chum (cherry plum hybrid) 'Opata'

Prunus x hybrid  

currants: red currant, white currant, gooseberry, black currant, clove currant, jostaberry

Ribes silvestre, uva-crispa, nigrum, odoratum, x culverwellii

Red currant likely 'Red Lake'

Black currant is 'Titania'

thornless blackberry Rubus fruticosus likely 'Chester'
raspberry Rubus idares

big red summer fruit

or

golden fruit autumn variety

 

Seeds and Sprouted Seeds from well-established, locally adapted trees (seasonal)

 Common name  Botanical name
black alder Alnus glutinosa
speckled alder Alnus rugosa

ultra-hardy northern pecan

Carya illinoinensis ultra-hardy northern pecan

Carya illinoinensis

shellbark hickory

Carya laciniosa

shagbark hickory

Carya ovata

northern catalpa

Catalpa speciosa

redbud

Cercis canadensis
sweetgum Liquidamber styraciflua
tulip tree Liriodendron tulipifera
Amur maackia

Maackia amurensis
dawn redwood Metasequoia glyptostroboides
London plane Platanus × acerifolia

 

Perennial Vegetables

Common name

Common name  Botanical name
horseradish Armoracia rusticana
asparagus 'Jersey giant' Asparagus officinalis
Turkish rocket Bunias orientalis
strawberry (everbearing) Fragaria hybrid
Jerusalem artichoke Helianthus tuberosus

rhubarb

Rheum x cultorum rhubarb stalk

Rheum x cultorum

sorrel

Rumex acetosa French sorrel foliage

Rumex acetosa
salad burnet Sanguisorba minor
skirret Sium sisarum
Chinese artichoke Stachys affinis
stinging nettle Urtica dioica

 

Herbs

Common name  Botanical name  

anise hyssop

Agastache foeniculum anise hyssop flower

Agastache foeniculum  
tarragon Artemisia dracunculus  
yomogi Artemisia princeps  
dwarf canebrake bamboo Arundinaria gigantea a true hardy bamboo that may keep its evergreen leaves during mild winters
Chinese milkvetch/astragalus, huang qi Astragalus membranaceous traditional Chinese medicine herb
mitsuba Cryptotaenia japonica shade-loving herb with an aromatic taste resembling celery, parsley, chervil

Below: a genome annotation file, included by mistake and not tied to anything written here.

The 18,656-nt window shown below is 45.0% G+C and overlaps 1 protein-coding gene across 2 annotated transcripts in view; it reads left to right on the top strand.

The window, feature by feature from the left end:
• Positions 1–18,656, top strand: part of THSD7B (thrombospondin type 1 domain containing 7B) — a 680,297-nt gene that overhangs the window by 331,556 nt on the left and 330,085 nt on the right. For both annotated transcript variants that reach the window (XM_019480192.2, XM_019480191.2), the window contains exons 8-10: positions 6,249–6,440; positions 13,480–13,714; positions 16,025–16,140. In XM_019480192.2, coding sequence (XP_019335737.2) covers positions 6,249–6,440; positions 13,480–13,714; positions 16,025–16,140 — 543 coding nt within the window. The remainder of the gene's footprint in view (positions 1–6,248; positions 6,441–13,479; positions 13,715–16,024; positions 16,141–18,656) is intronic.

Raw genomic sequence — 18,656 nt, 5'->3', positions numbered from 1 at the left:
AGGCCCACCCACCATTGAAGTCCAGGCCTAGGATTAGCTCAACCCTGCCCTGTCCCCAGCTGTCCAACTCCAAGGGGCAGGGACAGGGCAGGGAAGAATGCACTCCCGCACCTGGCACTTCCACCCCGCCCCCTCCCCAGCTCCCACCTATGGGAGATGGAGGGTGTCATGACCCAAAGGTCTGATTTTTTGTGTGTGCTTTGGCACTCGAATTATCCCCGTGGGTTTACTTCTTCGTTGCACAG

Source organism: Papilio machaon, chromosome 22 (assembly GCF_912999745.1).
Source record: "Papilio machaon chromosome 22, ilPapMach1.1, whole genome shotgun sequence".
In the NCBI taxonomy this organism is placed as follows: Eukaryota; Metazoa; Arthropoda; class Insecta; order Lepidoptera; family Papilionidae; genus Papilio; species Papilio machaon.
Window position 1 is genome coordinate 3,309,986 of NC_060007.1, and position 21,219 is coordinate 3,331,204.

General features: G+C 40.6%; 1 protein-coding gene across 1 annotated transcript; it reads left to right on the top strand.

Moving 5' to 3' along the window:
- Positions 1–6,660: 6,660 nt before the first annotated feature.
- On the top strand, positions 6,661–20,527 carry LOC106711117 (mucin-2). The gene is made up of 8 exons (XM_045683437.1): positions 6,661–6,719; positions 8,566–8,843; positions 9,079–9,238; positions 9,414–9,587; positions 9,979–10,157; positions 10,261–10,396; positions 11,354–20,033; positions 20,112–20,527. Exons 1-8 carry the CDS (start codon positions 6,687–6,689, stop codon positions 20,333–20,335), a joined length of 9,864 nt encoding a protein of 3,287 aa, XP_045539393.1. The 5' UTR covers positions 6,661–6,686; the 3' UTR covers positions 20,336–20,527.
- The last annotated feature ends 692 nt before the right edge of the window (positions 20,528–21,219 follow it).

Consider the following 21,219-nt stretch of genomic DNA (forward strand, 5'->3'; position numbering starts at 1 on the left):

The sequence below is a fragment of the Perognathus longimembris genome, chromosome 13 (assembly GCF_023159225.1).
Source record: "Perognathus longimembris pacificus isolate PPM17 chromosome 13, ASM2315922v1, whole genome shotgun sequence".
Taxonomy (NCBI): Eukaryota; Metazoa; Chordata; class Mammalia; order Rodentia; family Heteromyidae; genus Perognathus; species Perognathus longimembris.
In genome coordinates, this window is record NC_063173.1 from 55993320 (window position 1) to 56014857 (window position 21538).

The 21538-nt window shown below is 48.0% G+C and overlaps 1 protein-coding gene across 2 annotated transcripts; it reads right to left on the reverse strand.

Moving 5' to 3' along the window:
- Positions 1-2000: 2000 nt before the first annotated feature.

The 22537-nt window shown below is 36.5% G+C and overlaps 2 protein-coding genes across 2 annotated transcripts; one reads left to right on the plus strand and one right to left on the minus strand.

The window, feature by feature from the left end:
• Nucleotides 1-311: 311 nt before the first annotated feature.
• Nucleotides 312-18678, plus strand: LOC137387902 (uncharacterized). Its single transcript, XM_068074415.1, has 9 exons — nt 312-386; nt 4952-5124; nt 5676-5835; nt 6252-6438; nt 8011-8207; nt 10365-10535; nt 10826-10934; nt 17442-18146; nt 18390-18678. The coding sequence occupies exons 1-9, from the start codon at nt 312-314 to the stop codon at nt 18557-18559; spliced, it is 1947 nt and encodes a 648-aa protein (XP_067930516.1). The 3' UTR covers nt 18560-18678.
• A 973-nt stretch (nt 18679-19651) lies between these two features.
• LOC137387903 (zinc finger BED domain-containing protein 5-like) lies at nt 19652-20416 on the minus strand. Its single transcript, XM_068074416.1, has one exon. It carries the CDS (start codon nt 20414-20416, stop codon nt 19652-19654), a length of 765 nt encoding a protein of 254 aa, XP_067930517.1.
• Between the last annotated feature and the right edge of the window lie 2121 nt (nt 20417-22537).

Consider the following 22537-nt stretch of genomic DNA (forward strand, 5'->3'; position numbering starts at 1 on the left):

cinnamon yam, shan yao, Chinese yam Dioscorea opposita/polytachya productive, perennial medicinal root vegetable. What more can you ask for?

sweet fennel, bronze fennel

Foeniculum vulgare var. purpureum bronze fennel foliage

Foeniculum vulgare var. dulce, var. purpureum  
sweetgrass Hierochloe odorata smudge for First Nations
hosta Hosta sp.  
hyssop Hyssopus officinalis  
lavender Lavandula angustifolia  
lovage Levisticum officinale I love a lot of lovage!
lemon balm 'citronella' Melissa officinalis plant with sweetgrass as its benefits keep you calm and tranquil

mints (apple, chocolate, spear, pepper, mountain)

Pycnanthemum virginianum Virginia mountain mint flowers

Mentha sp., Pycnanthemum virginianum  
sweet cicely Myrrhis odorata sweet juicy and licorice tasting herb. Edible early flowerheads too
catnip Nepeta cataria  
fuki Petasites japonicus  
sage Salvia officinalis  
winter savory Satureja montana great all-round herb for soup
comfrey Symphytum officinale very effective soil builder, green manure, compost tea, livestock forage, and medicinal plant
valerian Valeriana officinalis plant beside sweetgrass and lemon balm as its benefits keep you calm and tranquil

 

Ontario Native Wildflowers

predominately oak-savannah species from local if not Toronto genetics

yellow coneflower, wild bergamot, sky-blue aster, wild quinine, tall sunflower, Maximillian sunflower, pearly everlasting

prickly-pear cactus (Opuntia humifosa)

 

Sometimes we may be able to help you during the growing season. Let us know what you're looking for, and also check out our friends nearby at Fiddlehead Nursery. Tell Ben our web site referred you.